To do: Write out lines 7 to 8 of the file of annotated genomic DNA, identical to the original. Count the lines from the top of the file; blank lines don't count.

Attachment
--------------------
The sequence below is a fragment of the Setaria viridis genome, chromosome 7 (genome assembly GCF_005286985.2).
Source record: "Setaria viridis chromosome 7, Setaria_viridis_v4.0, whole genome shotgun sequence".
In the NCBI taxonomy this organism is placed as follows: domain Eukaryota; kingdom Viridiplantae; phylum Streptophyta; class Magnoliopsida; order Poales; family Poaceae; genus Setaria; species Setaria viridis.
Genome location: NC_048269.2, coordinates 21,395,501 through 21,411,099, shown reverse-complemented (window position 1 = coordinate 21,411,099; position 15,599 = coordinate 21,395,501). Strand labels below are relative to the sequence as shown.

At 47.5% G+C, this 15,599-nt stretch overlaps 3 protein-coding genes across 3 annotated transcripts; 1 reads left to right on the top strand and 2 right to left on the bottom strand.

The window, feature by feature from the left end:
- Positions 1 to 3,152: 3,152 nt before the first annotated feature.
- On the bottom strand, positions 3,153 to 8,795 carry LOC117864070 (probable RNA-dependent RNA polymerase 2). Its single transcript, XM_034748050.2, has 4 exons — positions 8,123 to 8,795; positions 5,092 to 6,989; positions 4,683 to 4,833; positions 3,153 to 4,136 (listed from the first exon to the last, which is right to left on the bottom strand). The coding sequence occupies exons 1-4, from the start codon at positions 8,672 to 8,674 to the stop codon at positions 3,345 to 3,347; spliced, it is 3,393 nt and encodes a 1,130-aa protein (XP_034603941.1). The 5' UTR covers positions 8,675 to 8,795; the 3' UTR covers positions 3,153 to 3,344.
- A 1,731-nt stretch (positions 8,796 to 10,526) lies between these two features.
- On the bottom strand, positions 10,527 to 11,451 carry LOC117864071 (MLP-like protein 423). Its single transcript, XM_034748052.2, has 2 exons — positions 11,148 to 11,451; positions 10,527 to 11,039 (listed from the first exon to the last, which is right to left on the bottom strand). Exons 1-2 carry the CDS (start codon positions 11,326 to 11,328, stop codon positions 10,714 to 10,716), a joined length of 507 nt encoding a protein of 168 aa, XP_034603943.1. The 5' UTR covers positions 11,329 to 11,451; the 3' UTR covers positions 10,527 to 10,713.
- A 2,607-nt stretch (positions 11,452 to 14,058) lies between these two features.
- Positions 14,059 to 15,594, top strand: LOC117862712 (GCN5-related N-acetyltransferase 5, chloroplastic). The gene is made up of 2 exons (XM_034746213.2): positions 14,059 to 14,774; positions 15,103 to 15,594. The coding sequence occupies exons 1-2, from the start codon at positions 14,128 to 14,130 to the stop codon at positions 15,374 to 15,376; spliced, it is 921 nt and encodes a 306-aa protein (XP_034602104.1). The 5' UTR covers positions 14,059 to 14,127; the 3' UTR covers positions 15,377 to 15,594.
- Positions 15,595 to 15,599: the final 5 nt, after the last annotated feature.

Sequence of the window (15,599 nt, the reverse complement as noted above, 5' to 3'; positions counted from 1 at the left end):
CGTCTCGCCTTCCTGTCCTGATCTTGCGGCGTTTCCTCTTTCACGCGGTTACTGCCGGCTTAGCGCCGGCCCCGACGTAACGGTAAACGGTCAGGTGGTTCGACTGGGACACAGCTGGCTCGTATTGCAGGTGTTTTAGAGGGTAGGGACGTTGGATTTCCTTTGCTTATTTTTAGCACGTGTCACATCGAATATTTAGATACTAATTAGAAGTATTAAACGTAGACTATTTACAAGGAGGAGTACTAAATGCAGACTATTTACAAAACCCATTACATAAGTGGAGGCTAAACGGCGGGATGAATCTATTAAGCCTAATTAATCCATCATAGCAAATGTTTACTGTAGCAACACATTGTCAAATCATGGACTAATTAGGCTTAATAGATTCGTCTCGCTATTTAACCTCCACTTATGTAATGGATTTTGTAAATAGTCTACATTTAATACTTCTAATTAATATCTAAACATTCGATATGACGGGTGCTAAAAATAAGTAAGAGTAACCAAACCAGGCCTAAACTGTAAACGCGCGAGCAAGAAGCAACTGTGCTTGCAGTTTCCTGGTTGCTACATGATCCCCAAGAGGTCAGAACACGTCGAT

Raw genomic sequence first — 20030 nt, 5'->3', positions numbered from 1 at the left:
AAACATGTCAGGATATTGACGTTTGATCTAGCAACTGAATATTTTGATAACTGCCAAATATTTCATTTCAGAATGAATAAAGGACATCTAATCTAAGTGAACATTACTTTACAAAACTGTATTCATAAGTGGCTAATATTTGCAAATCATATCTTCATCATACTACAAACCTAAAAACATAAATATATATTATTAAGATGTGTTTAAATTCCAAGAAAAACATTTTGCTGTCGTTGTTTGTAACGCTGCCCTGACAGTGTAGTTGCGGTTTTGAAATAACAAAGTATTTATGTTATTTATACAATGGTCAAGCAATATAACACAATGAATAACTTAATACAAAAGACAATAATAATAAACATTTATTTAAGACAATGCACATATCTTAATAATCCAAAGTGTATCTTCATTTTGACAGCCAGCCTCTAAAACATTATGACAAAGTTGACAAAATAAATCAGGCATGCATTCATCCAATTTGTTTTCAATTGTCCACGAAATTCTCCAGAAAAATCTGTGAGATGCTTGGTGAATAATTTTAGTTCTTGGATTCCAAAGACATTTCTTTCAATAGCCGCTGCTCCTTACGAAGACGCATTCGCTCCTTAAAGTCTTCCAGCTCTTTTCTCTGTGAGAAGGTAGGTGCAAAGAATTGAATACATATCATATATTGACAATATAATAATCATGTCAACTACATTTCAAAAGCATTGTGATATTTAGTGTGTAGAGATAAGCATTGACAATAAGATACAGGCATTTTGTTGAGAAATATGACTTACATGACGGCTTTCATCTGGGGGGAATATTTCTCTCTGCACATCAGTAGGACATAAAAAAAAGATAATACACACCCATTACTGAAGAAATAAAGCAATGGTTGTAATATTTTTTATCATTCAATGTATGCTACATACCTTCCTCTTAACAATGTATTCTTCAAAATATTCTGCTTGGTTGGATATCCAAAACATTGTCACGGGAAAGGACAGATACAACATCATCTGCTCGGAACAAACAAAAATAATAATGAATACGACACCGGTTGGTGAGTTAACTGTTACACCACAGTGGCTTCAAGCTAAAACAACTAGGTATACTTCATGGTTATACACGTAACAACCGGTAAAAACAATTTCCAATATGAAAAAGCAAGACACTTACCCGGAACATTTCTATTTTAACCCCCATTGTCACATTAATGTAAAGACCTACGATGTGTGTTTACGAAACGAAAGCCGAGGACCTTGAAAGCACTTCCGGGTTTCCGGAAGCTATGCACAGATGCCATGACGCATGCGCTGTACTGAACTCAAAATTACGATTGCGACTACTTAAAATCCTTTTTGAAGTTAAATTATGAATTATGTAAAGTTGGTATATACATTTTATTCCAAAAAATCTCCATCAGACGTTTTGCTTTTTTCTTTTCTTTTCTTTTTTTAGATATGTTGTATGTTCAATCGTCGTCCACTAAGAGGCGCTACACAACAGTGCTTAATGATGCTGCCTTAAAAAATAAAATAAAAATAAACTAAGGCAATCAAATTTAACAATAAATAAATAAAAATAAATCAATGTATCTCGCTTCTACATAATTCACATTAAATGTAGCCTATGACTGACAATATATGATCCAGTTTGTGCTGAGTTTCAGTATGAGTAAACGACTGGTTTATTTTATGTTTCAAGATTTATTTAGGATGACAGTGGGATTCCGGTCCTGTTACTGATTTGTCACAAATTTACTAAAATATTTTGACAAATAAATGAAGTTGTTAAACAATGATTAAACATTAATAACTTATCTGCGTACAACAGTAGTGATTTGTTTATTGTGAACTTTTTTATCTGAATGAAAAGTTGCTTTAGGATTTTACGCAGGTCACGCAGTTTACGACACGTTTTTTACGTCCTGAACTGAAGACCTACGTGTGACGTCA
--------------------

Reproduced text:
- Positions 1 to 3,152: 3,152 nt before the first annotated feature.
- On the bottom strand, positions 3,153 to 8,795 carry LOC117864070 (probable RNA-dependent RNA polymerase 2). Its single transcript, XM_034748050.2, has 4 exons — positions 8,123 to 8,795; positions 5,092 to 6,989; positions 4,683 to 4,833; positions 3,153 to 4,136 (listed from the first exon to the last, which is right to left on the bottom strand). The coding sequence occupies exons 1-4, from the start codon at positions 8,672 to 8,674 to the stop codon at positions 3,345 to 3,347; spliced, it is 3,393 nt and encodes a 1,130-aa protein (XP_034603941.1). The 5' UTR covers positions 8,675 to 8,795; the 3' UTR covers positions 3,153 to 3,344.